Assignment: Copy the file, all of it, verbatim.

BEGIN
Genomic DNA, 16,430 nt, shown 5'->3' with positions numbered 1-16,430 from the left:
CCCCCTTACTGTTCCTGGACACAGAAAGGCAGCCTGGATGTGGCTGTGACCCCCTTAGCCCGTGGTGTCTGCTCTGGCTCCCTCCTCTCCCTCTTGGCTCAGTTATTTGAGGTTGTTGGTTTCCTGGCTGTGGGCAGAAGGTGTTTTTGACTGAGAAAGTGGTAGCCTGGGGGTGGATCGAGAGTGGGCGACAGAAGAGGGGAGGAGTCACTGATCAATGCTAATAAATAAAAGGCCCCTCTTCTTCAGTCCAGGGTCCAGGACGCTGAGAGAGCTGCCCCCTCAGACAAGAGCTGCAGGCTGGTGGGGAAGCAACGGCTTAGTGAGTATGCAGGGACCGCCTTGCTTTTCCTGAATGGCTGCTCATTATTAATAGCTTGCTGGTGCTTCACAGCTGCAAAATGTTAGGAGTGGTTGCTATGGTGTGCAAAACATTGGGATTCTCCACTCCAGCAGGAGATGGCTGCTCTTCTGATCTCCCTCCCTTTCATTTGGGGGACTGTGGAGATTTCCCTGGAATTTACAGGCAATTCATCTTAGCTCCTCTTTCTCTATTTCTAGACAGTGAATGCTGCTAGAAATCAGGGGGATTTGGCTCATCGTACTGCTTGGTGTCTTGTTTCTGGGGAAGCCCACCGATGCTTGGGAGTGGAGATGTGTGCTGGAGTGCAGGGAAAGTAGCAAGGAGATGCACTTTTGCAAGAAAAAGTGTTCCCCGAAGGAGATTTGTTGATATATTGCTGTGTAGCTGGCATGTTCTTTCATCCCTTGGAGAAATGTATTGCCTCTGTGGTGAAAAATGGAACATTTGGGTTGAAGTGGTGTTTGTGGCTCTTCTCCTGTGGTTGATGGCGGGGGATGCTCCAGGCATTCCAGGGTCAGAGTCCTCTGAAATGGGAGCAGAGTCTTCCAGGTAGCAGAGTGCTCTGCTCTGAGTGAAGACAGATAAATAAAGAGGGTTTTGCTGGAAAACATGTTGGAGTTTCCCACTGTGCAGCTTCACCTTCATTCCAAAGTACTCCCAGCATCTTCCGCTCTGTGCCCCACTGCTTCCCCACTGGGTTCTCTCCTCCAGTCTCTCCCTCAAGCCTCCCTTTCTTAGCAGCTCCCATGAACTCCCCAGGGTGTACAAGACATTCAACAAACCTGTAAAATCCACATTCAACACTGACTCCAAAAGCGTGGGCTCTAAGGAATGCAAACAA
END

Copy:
Genomic DNA, 16,430 nt, shown 5'->3' with positions numbered 1-16,430 from the left:
CCCCCTTACTGTTCCTGGACACAGAAAGGCAGCCTGGATGTGGCTGTGACCCCCTTAGCCCGTGGTGTCTGCTCTGGCTCCCTCCTCTCCCTCTTGGCTCAGTTATTTGAGGTTGTTGGTTTCCTGGCTGTGGGCAGAAGGTGTTTTTGACTGAGAAAGTGGTAGCCTGGGGGTGGATCGAGAGTGGGCGACAGAAGAGGGGAGGAGTCACTGATCAATGCTAATAAATAAAAGGCCCCTCTTCTTCAGTCCAGGGTCCAGGACGCTGAGAGAGCTGCCCCCTCAGACAAGAGCTGCAGGCTGGTGGGGAAGCAACGGCTTAGTGAGTATGCAGGGACCGCCTTGCTTTTCCTGAATGGCTGCTCATTATTAATAGCTTGCTGGTGCTTCACAGCTGCAAAATGTTAGGAGTGGTTGCTATGGTGTGCAAAACATTGGGATTCTCCACTCCAGCAGGAGATGGCTGCTCTTCTGATCTCCCTCCCTTTCATTTGGGGGACTGTGGAGATTTCCCTGGAATTTACAGGCAATTCATCTTAGCTCCTCTTTCTCTATTTCTAGACAGTGAATGCTGCTAGAAATCAGGGGGATTTGGCTCATCGTACTGCTTGGTGTCTTGTTTCTGGGGAAGCCCACCGATGCTTGGGAGTGGAGATGTGTGCTGGAGTGCAGGGAAAGTAGCAAGGAGATGCACTTTTGCAAGAAAAAGTGTTCCCCGAAGGAGATTTGTTGATATATTGCTGTGTAGCTGGCATGTTCTTTCATCCCTTGGAGAAATGTATTGCCTCTGTGGTGAAAAATGGAACATTTGGGTTGAAGTGGTGTTTGTGGCTCTTCTCCTGTGGTTGATGGCGGGGGATGCTCCAGGCATTCCAGGGTCAGAGTCCTCTGAAATGGGAGCAGAGTCTTCCAGGTAGCAGAGTGCTCTGCTCTGAGTGAAGACAGATAAATAAAGAGGGTTTTGCTGGAAAACATGTTGGAGTTTCCCACTGTGCAGCTTCACCTTCATTCCAAAGTACTCCCAGCATCTTCCGCTCTGTGCCCCACTGCTTCCCCACTGGGTTCTCTCCTCCAGTCTCTCCCTCAAGCCTCCCTTTCTTAGCAGCTCCCATGAACTCCCCAGGGTGTACAAGACATTCAACAAACCTGTAAAATCCACATTCAACACTGACTCCAAAAGCGTGGGCTCTAAGGAATGCAAACAA